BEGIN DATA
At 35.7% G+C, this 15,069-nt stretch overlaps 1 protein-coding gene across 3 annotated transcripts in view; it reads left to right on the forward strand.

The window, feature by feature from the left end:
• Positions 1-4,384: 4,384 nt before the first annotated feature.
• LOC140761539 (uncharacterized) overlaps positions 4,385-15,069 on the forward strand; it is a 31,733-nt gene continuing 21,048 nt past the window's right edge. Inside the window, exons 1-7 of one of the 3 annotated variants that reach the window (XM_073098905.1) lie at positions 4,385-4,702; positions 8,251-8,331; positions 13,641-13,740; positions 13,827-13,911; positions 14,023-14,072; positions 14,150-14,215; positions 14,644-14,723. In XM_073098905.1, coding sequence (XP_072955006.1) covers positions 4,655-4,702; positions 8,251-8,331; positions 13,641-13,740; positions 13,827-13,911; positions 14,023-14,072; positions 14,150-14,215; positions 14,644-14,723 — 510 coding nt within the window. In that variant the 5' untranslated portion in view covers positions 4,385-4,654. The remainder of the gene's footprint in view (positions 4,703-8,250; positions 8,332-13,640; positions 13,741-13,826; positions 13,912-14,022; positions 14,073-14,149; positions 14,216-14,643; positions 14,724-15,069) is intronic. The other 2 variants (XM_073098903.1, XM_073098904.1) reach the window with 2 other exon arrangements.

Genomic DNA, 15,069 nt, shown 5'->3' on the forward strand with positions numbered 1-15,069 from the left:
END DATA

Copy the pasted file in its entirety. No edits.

At 35.7% G+C, this 15,069-nt stretch overlaps 1 protein-coding gene across 3 annotated transcripts in view; it reads left to right on the forward strand.

The window, feature by feature from the left end:
• Positions 1-4,384: 4,384 nt before the first annotated feature.
• LOC140761539 (uncharacterized) overlaps positions 4,385-15,069 on the forward strand; it is a 31,733-nt gene continuing 21,048 nt past the window's right edge. Inside the window, exons 1-7 of one of the 3 annotated variants that reach the window (XM_073098905.1) lie at positions 4,385-4,702; positions 8,251-8,331; positions 13,641-13,740; positions 13,827-13,911; positions 14,023-14,072; positions 14,150-14,215; positions 14,644-14,723. In XM_073098905.1, coding sequence (XP_072955006.1) covers positions 4,655-4,702; positions 8,251-8,331; positions 13,641-13,740; positions 13,827-13,911; positions 14,023-14,072; positions 14,150-14,215; positions 14,644-14,723 — 510 coding nt within the window. In that variant the 5' untranslated portion in view covers positions 4,385-4,654. The remainder of the gene's footprint in view (positions 4,703-8,250; positions 8,332-13,640; positions 13,741-13,826; positions 13,912-14,022; positions 14,073-14,149; positions 14,216-14,643; positions 14,724-15,069) is intronic. The other 2 variants (XM_073098903.1, XM_073098904.1) reach the window with 2 other exon arrangements.

Genomic DNA, 15,069 nt, shown 5'->3' on the forward strand with positions numbered 1-15,069 from the left: